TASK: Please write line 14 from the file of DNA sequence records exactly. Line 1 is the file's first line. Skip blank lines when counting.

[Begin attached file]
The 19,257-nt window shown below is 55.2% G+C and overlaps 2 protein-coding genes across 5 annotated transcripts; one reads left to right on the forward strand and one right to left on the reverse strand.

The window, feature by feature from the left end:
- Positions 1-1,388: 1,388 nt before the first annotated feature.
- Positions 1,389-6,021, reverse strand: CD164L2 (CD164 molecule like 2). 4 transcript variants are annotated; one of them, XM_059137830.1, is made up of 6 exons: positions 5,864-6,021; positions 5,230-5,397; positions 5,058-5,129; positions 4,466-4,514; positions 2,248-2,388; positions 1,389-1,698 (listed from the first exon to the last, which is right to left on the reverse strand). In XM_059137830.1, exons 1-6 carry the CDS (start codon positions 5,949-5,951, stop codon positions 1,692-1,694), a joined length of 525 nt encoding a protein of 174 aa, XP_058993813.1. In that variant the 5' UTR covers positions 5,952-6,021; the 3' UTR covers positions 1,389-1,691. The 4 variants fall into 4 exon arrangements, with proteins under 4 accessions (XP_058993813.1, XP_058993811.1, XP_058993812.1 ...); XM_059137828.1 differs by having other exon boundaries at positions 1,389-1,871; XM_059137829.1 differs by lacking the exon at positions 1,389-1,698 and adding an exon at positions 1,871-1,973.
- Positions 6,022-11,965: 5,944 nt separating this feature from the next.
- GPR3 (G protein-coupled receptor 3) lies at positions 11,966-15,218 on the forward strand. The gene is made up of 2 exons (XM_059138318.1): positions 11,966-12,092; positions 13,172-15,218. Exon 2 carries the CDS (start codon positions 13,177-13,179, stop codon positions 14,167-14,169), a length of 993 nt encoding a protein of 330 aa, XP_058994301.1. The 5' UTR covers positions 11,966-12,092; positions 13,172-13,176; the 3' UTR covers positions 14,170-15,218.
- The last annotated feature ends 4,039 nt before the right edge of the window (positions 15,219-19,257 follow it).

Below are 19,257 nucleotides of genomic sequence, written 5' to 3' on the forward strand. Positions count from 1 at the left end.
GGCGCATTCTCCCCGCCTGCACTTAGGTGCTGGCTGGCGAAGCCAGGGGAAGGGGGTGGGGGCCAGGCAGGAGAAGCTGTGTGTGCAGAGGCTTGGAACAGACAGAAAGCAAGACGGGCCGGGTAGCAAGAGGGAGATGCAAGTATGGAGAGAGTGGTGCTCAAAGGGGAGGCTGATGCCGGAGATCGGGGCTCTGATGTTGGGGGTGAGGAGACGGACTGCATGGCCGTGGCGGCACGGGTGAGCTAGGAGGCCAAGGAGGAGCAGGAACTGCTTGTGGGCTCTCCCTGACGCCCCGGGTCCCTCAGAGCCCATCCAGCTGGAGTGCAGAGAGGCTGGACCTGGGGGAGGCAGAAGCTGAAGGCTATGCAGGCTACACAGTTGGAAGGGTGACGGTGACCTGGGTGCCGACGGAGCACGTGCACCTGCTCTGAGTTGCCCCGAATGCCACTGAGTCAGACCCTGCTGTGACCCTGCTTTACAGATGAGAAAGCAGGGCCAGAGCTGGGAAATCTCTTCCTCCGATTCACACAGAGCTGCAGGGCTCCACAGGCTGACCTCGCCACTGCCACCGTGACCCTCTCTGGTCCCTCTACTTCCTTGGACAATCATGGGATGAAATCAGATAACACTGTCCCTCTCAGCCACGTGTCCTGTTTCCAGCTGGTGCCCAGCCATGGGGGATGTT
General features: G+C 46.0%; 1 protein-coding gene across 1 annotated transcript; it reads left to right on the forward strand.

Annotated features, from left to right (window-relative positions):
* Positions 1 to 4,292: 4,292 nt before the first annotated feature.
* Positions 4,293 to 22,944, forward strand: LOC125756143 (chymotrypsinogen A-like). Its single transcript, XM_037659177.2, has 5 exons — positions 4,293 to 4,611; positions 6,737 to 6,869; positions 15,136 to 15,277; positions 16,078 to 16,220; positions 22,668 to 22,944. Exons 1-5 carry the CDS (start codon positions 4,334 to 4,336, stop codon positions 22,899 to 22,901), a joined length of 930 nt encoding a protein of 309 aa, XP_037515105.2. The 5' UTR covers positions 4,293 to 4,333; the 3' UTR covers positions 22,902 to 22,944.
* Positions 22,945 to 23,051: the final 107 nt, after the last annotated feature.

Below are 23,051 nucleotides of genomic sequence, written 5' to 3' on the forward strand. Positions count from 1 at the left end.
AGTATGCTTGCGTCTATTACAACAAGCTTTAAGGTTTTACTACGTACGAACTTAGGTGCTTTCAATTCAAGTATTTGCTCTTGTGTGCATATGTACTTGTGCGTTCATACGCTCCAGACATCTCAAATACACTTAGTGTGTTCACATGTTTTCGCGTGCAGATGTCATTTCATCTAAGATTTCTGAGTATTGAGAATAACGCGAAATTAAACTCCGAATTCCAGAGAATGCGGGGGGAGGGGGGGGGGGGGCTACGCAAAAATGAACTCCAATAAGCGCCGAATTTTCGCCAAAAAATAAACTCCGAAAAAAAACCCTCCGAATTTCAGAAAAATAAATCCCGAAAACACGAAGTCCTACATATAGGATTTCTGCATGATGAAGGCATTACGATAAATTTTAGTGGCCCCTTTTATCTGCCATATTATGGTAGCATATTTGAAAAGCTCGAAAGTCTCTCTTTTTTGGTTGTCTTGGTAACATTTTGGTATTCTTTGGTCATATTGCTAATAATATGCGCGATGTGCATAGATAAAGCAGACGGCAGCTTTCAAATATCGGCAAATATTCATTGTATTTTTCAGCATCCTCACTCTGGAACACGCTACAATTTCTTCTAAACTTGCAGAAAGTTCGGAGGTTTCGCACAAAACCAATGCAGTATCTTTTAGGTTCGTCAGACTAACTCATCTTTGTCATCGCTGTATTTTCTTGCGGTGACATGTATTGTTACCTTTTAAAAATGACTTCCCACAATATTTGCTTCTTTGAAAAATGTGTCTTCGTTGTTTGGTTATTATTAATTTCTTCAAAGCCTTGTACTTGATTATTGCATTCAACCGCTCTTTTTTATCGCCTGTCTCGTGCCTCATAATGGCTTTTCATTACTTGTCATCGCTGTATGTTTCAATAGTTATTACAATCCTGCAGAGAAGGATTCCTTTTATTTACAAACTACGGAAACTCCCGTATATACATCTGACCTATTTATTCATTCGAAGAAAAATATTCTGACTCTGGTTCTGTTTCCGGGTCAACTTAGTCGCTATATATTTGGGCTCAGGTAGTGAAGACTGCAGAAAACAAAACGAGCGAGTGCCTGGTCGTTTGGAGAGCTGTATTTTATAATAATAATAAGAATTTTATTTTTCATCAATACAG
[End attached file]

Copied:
* Positions 22,945 to 23,051: the final 107 nt, after the last annotated feature.